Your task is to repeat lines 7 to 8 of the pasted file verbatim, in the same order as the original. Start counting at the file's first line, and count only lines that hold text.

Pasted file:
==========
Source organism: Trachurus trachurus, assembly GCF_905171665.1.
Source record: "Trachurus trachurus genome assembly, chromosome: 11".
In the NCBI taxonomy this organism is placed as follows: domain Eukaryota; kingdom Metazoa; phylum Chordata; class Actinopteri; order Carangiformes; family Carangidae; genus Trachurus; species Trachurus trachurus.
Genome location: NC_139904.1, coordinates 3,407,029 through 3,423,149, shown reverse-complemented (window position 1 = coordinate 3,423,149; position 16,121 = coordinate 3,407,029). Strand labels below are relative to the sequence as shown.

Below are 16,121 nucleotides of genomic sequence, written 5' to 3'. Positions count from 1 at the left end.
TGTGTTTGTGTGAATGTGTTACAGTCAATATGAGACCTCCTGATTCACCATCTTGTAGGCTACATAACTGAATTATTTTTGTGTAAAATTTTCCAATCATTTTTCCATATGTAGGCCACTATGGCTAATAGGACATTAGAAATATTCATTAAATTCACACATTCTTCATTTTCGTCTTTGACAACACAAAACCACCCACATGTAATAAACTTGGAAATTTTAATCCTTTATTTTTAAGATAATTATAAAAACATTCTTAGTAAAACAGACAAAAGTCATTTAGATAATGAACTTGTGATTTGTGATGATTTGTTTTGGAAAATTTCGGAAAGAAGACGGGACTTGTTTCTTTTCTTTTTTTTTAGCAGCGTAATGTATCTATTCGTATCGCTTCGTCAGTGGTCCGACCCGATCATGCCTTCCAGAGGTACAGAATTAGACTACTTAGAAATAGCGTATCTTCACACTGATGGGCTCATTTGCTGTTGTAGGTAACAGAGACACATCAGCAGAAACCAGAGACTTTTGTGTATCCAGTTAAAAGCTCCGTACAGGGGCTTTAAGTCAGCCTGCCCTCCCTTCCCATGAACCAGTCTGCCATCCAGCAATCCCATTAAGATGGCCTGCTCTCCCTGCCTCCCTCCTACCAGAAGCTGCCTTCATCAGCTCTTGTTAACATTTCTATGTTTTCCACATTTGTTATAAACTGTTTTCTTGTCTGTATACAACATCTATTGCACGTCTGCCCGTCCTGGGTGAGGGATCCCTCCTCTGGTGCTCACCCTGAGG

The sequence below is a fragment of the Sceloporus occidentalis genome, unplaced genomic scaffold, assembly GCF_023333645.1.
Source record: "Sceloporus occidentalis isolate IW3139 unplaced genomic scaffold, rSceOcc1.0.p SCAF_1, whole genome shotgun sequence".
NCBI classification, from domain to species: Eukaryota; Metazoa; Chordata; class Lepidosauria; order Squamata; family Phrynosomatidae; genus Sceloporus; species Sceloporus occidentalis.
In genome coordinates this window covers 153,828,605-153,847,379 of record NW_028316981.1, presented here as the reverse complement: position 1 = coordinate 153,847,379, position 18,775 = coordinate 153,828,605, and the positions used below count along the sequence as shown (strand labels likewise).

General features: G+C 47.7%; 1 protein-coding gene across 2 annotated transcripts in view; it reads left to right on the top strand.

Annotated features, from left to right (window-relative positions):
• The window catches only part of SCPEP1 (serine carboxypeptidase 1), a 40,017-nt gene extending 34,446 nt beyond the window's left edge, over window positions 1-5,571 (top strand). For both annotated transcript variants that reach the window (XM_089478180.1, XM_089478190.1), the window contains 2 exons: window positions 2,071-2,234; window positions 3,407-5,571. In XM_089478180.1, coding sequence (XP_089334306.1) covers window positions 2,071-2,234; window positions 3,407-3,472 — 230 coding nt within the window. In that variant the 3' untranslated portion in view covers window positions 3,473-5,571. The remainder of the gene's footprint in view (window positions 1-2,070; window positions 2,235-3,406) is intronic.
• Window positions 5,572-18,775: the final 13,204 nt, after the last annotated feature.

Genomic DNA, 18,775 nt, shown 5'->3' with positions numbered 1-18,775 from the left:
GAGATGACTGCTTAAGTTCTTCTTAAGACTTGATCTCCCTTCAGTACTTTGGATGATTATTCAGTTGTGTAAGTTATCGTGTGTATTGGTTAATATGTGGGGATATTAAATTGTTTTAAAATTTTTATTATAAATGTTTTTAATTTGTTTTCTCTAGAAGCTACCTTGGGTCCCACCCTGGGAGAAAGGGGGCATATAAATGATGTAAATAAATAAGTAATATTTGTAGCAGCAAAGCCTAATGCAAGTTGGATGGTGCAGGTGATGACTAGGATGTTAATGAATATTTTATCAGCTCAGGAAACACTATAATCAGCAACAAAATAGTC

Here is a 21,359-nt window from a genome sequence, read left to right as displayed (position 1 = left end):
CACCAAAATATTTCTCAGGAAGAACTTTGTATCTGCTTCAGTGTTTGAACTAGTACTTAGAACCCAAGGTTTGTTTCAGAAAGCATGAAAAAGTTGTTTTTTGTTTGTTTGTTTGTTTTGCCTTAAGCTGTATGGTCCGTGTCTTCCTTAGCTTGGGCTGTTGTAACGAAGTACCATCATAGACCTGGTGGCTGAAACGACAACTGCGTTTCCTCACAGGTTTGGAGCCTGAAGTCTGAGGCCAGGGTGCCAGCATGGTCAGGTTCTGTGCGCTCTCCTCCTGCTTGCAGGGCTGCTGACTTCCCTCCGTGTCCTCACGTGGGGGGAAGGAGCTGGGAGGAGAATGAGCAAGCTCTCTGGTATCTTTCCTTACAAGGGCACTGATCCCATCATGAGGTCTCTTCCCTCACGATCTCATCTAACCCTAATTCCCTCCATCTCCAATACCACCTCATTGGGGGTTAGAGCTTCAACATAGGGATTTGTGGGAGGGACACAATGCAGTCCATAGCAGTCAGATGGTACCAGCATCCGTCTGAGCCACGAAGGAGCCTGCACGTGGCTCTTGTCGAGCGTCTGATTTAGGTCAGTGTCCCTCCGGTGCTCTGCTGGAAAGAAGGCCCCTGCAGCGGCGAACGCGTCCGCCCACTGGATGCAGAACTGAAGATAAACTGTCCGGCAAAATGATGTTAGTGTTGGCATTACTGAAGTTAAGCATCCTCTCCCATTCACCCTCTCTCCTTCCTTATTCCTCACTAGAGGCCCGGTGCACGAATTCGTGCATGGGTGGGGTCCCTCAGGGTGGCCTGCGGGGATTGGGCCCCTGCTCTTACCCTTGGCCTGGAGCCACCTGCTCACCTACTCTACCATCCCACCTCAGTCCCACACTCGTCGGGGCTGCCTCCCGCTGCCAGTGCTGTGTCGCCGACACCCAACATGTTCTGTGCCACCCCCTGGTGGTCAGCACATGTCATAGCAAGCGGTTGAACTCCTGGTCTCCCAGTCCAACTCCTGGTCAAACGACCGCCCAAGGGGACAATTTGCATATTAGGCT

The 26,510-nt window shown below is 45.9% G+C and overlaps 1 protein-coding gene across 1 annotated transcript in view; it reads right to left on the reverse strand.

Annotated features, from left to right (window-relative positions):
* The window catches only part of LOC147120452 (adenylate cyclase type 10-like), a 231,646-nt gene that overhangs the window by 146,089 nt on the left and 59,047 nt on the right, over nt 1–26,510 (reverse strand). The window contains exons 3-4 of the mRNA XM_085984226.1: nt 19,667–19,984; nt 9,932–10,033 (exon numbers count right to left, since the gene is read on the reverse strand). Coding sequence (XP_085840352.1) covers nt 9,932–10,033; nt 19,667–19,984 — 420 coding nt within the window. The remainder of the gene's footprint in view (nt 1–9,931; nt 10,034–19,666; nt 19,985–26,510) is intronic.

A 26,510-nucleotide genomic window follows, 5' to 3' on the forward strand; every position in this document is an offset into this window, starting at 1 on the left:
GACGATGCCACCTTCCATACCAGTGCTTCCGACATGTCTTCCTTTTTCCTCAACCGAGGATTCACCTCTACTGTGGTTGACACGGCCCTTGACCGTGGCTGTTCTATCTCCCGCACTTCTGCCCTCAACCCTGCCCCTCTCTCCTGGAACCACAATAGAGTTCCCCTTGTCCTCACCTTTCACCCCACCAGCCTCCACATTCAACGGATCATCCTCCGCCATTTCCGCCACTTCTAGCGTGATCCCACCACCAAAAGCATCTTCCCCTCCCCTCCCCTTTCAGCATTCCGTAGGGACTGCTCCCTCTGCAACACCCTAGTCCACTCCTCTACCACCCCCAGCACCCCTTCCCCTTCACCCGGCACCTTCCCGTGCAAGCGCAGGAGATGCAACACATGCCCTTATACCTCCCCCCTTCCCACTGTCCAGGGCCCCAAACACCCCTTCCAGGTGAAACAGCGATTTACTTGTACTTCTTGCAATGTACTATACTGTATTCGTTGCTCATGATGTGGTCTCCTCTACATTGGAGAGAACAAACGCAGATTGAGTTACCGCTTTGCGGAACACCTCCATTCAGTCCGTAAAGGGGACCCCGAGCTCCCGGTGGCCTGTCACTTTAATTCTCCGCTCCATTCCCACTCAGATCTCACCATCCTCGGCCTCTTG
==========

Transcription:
The sequence below is a fragment of the Sceloporus occidentalis genome, unplaced genomic scaffold, assembly GCF_023333645.1.
Source record: "Sceloporus occidentalis isolate IW3139 unplaced genomic scaffold, rSceOcc1.0.p SCAF_1, whole genome shotgun sequence".